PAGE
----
Sprint sees new company culture during reorganization

ARLINGTON, VIRGINIA (11/05/2003) - Sprint Chief Executive Officer Gary Forsee said the carrier's reorganization plan is well underway and all pieces should be in place by Jan. 1.

In an address at The Yankee Group Telecom Forum in Arlington, Virginia, Tuesday Forsee talked about how Sprint is integrating its employees, businesses units and services to look at the market from a customer perspective, rather than a product perspective. He also talked about changes within Sprint PCS, new wireless features and the ability to port telephone numbers.

"The timing of the reorganization has been associated with the deployment and evolution of our wireless network starting a year ago in the fourth quarter," Forsee said. "We brought together the back-office functions of our network... such as billing and account support."

The way the company had been set up, "two, three or four sales organizations" were calling on customers to talk about each of their product sets, but the customers wanted to talk about how the services were going to meet their needs, he said.

Forsee said the company's largest customers can still expect to have sales folks that are experts in Internet Protocol virtual private network or wireless, for example, brought in to their account team if necessary. Smaller business customers should expect one salesperson with a good understanding of all of the carrier's products. But he said the carrier has made a "SWAT team available to support those (sales) teams during the transition" to ensure customer needs are met.

"Nobody is better positioned than Sprint... to talk about convergence and integration," Forsee said. But that meant taking a Sprint that was divided into several product groups -- including local, long distance, global accounts and Sprint PCS -- and bringing them together for business and consumer customers.

In the second quarter Sprint integrated its "market facing" groups, including sales, customer service and marketing, Forsee said. The next step involves integrating Sprint's service offerings. "By the first of the year... we expect to have defined the product set with wireline and wireless integration."

"It's more than moving the boxes around the organization. This is changing the culture of the company," he said.

Part of the reorganization includes bring the company's wireless division under the wing of its parent. Forsee also reiterated past statements about integrating the Sprint PCS tracking stock back under Sprint. "I don't think it's a question of if we're going to, it's a question of when."

Besides integrating Sprint PCS into Sprint proper, the carrier plans to launch its own version of push-to-talk by the end of December. Sprint PCS' walkie-talkie feature very well may be introduced just as the U.S. Federal Communications Commission-mandated wireless number portability deadline of Nov. 24 looms ever closer.

"We expect our (push-to-talk) product to be very competitive... more competitive than Verizon's," Forsee said. "We expect to have a wider array of devices available in terms of launching with multiple manufacturers in our portfolio. We're very pleased with our approach."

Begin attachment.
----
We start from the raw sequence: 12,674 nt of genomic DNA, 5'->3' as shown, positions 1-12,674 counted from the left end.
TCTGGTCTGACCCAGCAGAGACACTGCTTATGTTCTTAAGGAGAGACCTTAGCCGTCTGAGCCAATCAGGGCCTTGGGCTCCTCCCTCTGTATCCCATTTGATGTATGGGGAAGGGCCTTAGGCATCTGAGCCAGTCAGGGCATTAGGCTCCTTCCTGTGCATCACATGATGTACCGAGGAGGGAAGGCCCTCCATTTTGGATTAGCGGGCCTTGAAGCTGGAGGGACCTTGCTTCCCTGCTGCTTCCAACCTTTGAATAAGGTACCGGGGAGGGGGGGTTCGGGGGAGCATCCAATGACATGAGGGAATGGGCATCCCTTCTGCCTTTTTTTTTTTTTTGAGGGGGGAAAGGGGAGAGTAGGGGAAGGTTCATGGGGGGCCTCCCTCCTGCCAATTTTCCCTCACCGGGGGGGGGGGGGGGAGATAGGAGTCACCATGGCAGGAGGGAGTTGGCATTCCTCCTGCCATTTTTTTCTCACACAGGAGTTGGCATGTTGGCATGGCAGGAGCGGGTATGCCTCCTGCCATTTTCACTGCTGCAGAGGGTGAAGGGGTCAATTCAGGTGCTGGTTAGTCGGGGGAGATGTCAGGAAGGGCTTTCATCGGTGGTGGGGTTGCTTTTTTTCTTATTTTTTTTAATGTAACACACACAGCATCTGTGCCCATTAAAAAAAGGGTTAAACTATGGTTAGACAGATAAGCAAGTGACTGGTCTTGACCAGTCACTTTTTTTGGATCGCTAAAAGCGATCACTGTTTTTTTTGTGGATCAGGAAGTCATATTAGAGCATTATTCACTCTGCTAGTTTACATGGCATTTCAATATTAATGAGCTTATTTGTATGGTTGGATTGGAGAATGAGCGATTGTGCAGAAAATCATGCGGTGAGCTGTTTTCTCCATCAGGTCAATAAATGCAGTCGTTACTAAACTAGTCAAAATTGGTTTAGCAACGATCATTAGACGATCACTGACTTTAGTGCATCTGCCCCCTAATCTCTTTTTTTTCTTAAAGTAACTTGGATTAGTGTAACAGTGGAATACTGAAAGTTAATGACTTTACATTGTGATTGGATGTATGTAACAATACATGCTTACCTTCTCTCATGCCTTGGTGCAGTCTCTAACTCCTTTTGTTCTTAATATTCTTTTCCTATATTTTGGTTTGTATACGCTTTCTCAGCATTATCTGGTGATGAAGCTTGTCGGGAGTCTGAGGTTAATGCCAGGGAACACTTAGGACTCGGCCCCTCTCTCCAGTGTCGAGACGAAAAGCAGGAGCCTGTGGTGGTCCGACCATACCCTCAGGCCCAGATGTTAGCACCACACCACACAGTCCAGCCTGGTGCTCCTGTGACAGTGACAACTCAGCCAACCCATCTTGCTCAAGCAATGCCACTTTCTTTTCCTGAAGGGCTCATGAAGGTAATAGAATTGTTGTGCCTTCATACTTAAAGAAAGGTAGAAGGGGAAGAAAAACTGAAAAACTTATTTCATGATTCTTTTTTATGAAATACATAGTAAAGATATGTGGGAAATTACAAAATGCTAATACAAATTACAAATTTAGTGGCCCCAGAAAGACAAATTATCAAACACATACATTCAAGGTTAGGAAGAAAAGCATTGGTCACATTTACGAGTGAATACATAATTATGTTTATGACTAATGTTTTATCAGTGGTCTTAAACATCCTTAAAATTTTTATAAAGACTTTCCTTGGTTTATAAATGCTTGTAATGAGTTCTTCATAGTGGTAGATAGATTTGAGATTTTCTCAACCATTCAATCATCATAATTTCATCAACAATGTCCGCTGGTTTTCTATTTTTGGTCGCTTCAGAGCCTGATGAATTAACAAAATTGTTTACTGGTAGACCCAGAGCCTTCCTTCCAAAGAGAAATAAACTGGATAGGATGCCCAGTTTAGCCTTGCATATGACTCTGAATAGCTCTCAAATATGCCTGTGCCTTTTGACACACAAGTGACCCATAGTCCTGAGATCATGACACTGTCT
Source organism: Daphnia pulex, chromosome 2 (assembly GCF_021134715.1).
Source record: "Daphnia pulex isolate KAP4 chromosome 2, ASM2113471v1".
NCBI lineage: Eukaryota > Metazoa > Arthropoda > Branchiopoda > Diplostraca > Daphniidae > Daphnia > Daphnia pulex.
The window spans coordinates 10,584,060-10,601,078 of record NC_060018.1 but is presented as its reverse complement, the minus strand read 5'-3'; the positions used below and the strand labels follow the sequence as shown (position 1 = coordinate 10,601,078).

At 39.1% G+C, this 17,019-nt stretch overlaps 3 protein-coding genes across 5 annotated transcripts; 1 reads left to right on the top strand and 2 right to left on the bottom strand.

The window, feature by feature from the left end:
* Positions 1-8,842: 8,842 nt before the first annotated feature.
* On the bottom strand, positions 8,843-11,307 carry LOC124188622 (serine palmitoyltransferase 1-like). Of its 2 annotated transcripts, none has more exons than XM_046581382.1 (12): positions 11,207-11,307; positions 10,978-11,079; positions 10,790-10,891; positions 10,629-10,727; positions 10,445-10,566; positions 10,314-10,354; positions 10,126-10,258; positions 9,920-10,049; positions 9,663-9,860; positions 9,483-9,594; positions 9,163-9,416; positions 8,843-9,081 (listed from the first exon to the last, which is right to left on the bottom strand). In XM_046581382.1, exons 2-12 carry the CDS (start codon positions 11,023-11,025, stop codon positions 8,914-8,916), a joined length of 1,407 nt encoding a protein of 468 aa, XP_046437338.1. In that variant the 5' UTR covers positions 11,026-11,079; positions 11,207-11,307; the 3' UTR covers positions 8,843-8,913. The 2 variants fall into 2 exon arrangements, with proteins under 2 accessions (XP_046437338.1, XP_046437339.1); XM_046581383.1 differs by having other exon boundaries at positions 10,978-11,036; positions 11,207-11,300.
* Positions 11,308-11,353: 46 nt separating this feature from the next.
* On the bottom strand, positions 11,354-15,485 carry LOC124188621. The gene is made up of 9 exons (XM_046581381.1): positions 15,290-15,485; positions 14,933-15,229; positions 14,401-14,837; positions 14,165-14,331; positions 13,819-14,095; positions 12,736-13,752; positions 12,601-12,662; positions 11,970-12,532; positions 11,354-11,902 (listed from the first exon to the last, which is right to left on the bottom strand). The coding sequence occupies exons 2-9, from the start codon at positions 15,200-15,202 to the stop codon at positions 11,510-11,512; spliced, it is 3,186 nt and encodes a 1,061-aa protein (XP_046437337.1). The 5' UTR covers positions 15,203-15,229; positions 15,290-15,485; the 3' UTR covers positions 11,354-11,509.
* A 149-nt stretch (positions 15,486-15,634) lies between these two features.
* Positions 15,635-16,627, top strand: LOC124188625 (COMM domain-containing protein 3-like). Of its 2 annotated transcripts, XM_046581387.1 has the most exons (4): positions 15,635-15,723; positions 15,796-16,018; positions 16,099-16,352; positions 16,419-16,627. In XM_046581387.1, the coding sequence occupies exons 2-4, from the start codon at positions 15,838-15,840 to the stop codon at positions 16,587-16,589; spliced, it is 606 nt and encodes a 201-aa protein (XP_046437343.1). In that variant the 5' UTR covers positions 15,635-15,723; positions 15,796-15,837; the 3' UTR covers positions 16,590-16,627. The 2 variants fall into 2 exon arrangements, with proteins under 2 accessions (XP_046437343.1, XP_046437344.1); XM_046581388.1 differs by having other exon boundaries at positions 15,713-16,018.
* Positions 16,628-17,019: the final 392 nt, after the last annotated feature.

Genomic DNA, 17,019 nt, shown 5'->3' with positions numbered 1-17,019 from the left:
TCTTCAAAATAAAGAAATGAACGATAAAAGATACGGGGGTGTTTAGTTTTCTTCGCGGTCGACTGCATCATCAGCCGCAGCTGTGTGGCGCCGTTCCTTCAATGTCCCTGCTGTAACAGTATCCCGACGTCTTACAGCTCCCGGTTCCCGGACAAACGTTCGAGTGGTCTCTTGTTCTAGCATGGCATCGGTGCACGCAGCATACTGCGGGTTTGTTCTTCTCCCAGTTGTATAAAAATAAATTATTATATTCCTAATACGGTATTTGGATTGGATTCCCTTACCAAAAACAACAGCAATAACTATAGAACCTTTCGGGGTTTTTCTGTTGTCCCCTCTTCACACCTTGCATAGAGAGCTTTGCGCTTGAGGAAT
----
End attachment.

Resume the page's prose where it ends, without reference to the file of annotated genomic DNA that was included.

Verizon Wireless was the second service provider to launch the walkie-talkie feature that was first made popular by Nextel Communications, which cornered the market for nearly 10 years. Verizon's service was launched in August and only supports one phone.

Forsee said Sprint PCS' service would be reliable and would perform as well as Nextel's services. "We're very bullish on push-to-talk."

When asked if he's worried that this feature will be launched around the same time as wireless number portability, he said no, and in fact in some ways it may prove advantageous for Sprint PCS.

While Forsee didn't go into details about any incentives the service provider may offer, analysts have speculated that the nation's largest wireless services providers will likely offer incentives, such as a free phone, if customers port their phone numbers to their networks. But several analysts have warned both business and consumer users not to jump on the porting bandwagon as soon as the feature is available.

Sprint PCS, along with most of its competitors, is still in the midst of drafting inter-carrier service-level agreements that spell out how numbers will be ported to and from each company's network. Once those agreements are drafted, testing usually takes place.

Forsee said that by Nov. 24 Sprint will have agreements with the other five largest national wireless service providers. But what hasn't been done is significant "load testing," he said. "I think all of us are ready, but there has not been load tests to indicate what the experience would be. I think we're just going to have to wait and see."

"We feel very good about handling our portion of... porting to and porting from," Sprint PCS' network, he said. "I can't certify how the other carriers... have done their job. But we're ready."

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